NEWS
April 28, 2014 | By Edith Newhall, For The Inquirer
On May 11, 1967 - four days before the opening of a group show in Philadelphia that would feature his paintings and prints - 36-year-old James Brewton died of a self-inflicted gunshot wound. The show, which also included the works of Thomas Chimes, Jim McWilliams, and Paul Anthony Greenwood, took place as scheduled, with Brewton's suicide bringing it more attention from local critics than such a show might typically have received. Nevertheless, the consensus was that Brewton - who had won several awards as a student at the Pennsylvania Academy of the Fine Arts, among them the coveted Scheidt Prize, and who painted in Denmark for two years before returning to Philadelphia - had been an exceptional young artist.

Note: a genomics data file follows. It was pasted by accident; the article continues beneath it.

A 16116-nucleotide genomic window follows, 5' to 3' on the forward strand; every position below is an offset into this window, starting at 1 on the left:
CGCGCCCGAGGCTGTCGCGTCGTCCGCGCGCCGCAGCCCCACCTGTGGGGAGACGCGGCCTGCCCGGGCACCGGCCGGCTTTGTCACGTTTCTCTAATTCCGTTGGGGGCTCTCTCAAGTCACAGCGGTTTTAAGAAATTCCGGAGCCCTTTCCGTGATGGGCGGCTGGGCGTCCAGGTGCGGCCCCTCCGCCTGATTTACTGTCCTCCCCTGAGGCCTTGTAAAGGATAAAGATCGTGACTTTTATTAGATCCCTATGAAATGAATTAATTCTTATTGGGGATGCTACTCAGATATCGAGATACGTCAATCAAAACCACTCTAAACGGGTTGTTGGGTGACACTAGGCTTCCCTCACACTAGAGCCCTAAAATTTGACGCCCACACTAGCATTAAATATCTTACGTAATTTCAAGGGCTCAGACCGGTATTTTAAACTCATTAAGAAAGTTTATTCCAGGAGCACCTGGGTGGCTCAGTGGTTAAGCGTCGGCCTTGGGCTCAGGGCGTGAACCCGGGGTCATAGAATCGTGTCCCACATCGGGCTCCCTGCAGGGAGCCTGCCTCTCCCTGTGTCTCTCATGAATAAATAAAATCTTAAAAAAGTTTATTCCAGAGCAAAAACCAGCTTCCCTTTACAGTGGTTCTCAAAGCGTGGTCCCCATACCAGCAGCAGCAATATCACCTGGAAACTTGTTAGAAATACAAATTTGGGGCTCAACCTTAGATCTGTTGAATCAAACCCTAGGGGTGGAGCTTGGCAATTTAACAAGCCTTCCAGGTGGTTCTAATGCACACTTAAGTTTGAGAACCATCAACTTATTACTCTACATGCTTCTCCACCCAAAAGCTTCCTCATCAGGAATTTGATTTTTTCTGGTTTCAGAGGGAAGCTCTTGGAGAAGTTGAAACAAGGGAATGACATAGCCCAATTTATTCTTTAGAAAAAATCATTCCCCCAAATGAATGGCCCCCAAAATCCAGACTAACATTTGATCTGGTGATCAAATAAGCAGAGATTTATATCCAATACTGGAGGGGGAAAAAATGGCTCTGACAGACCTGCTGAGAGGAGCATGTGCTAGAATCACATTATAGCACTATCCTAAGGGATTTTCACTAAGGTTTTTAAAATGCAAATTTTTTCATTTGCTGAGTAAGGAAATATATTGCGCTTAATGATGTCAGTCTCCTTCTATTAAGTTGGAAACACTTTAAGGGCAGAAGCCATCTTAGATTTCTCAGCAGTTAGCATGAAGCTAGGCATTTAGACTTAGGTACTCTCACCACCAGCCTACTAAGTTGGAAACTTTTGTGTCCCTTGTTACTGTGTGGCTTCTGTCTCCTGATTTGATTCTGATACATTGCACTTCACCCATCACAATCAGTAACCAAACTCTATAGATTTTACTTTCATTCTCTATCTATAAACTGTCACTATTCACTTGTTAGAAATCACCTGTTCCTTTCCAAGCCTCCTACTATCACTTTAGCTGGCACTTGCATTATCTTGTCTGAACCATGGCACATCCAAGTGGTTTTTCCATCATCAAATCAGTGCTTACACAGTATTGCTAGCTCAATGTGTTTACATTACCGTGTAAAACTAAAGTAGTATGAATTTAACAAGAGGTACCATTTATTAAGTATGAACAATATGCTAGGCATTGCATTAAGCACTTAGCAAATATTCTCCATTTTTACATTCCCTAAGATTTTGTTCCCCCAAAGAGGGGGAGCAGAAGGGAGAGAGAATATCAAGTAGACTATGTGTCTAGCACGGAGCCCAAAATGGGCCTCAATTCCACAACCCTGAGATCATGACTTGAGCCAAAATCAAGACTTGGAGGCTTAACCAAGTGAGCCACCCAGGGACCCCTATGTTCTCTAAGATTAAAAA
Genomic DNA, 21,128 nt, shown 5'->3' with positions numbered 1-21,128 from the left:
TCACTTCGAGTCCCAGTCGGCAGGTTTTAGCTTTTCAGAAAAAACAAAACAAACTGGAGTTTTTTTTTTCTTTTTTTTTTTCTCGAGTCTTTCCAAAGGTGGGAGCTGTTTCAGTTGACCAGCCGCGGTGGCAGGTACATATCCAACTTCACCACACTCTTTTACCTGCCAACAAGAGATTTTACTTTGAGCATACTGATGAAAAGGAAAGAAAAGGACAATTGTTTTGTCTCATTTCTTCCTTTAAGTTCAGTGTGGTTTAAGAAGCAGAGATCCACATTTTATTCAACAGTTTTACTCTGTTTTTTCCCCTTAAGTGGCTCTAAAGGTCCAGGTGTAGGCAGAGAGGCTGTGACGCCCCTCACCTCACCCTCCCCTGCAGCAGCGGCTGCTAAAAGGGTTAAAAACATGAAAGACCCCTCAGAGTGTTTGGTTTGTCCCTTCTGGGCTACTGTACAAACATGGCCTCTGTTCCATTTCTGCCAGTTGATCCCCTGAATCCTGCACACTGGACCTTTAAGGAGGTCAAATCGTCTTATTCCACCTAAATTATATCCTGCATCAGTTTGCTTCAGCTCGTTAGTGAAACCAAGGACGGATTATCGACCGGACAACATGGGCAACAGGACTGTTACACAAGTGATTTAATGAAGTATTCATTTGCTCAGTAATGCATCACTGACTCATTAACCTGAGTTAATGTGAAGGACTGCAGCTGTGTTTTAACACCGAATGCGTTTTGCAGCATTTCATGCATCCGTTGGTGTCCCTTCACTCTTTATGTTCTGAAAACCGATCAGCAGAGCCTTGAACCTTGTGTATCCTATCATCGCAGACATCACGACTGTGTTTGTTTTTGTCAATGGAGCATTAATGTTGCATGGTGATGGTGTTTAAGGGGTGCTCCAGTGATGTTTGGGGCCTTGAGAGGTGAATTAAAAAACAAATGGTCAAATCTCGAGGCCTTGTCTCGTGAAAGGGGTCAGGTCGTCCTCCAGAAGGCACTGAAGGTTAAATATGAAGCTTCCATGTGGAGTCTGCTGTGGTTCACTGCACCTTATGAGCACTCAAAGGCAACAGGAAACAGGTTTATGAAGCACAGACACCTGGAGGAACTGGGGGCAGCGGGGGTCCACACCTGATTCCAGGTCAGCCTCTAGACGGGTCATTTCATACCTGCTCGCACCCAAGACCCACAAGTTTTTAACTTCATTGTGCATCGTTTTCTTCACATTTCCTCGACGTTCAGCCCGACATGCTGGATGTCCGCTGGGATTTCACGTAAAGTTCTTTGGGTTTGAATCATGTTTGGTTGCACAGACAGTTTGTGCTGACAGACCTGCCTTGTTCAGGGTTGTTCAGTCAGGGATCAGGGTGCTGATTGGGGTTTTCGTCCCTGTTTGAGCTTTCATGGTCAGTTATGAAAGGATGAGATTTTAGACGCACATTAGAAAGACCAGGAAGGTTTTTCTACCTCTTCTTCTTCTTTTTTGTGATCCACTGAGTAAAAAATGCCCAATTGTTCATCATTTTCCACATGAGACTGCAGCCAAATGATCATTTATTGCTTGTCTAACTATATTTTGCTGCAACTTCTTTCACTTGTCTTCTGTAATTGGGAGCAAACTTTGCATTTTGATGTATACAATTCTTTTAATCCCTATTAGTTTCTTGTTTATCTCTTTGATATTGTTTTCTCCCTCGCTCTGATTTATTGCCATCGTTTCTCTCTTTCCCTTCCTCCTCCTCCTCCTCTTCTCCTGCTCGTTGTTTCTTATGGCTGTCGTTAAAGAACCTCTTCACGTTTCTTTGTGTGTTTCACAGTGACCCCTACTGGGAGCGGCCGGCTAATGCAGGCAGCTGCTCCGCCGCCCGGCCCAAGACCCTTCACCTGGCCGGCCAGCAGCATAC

NEWS
April 9, 2014 | By David Patrick Stearns, Inquirer Music Critic
Violinist Francesca Rose dePasquale would seem to be well on her way: She was born into one of Philadelphia's foremost classical-music dynasties, is finishing her master's degree at the Juilliard School of Music, and is both a student of and teaching assistant to none other than Itzhak Perlman. Yet the career machinery that once waited for promising musicians such as herself only half-exists these days. That's why the 24-year-old is a grateful recipient of a grant from the Leonore Annenberg Fellowship Fund for the Performing and Visual Arts, to be announced Tuesday: Hers is an era of do-it-yourself careers.
NEWS
April 9, 2014 | By Bonnie L. Cook, Inquirer Staff Writer